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At the University of Texas campus, one of the deadliest mass shootings occurred. Charles Whittman climbed up to the clock tower and proceeded to shoot at people down below him from the top of the tower. He killed 14 people and wounded 31 others. He also killed his mother and wife that same day. This event led to police incorporating SWAT teams. Many say it also inspired many other mass shooters.


  • This is a view of the Texas bell tower from the front. The shooter was up on the observation deck shooting down below.

Charles Whittman was a student at the University at the time of the tragedy. He was an ex-Marine who was a qualified sharp shooter. Growing up, he faced abuse from his father, who would beat him and his mother. This caused him to have mental problems and suffer from feelings of rage, confusion, and violent impulses. He was even prescribed medications by doctors for these issues. In 1962, he married Kathleen Leissner, who was a fellow student at the University. Whittman was studying mechanical engineering.

On the morning of the shooting, Whittman wrote out a suicide note which mentioned his mental state and how he doesn’t want his wife “...to have to face the embarrassment my actions would surely cause her…” Around midnight, he travelled to his mother's apartment and killed her. He then came back home around 3am and killed his wife while she was sleeping. Around 11:30 am, he arrived at the clock tower wearing an outfit to make him seem like a worker. He had a footlocker with him that contained food, water, a radio, guns, ammunition, and other supplies to carry out his plan. When he reached the observation deck, he fatally bludgeoned the receptionist, and shot and killed two people and wounded two others who were climbing the steps. Whittman then barricaded the door to the deck and went over the edge and began firing down on people. He first shot and killed a pregnant student, then her boyfriend. After shooting people towards the direction of campus, he then moved and began firing towards Guadalupe Street. Police began arriving along with others who went and got their rifles. They fired at Whittman, which forced him to take cover and limited the amount of deaths. Three policeman and an armed citizen then marched up to the observation deck and shot and killed Whittman. It was unknown which one of them killed Whittman. Before he was killed, Whittman tragically was responsible for 16 deaths and 31 wounded people.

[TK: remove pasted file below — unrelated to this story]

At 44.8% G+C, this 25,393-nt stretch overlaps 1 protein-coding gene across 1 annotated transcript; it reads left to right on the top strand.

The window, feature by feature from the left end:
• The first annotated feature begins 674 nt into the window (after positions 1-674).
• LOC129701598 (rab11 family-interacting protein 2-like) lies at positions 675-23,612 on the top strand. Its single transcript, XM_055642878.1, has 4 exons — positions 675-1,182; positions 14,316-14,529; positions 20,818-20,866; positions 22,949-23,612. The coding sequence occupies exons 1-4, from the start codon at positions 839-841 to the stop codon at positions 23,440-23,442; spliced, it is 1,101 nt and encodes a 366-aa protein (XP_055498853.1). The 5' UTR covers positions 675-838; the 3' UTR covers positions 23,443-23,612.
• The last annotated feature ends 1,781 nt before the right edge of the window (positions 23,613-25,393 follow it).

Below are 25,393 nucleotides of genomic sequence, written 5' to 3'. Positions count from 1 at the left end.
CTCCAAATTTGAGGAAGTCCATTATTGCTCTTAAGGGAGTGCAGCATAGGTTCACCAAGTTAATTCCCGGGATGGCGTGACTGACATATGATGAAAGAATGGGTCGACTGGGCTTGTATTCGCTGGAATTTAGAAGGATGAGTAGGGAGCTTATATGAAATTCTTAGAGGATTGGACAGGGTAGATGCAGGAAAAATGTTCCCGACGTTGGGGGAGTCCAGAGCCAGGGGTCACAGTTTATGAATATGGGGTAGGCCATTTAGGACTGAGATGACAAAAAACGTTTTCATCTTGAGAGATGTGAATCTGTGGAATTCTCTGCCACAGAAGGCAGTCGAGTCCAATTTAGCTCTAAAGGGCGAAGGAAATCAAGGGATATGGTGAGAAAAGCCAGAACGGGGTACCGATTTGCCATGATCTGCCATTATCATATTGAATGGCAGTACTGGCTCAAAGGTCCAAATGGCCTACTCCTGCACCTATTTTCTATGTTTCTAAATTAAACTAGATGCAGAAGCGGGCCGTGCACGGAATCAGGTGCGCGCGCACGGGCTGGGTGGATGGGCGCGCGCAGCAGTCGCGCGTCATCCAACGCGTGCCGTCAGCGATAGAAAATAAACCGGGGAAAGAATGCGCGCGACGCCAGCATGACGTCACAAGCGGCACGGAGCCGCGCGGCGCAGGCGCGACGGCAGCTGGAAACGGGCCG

This tragedy is believed to have inspired other mass shooters such as Stephen Pattock at the Las Vegas tragedy. The similarities are noticeable and both were tragedies that ended the same way. Also, the response to this incident by the police was very chaotic and disorganized. Citizen's even began firing at the shooter due to the police not having guns capable of reaching the suspect. This event in Texas led to the creation of many SWAT teams because of the unorganized way this issue was handled.


Wallenfeldt, Jeff. “Texas Tower Shooting of 1966.” Encyclopædia Britannica, Encyclopædia Britannica, Inc., 25 July 2018, www.britannica.com/event/Texas-Tower-shooting-of-1966.

“Former FBI Profiler: Vegas Gunman Likely Studied Texas Tower Shooting.” WUSA, WUSA, 4 Oct. 2017, www.wusa9.com/article/news/nation-world/former-fbi-profiler-vegas-gunman-likely-studied-texas-tower-shooting/65-480575012.

“UT Tower Shooting Controversy Exposed.” Tower Shooting, towershooting.com/.
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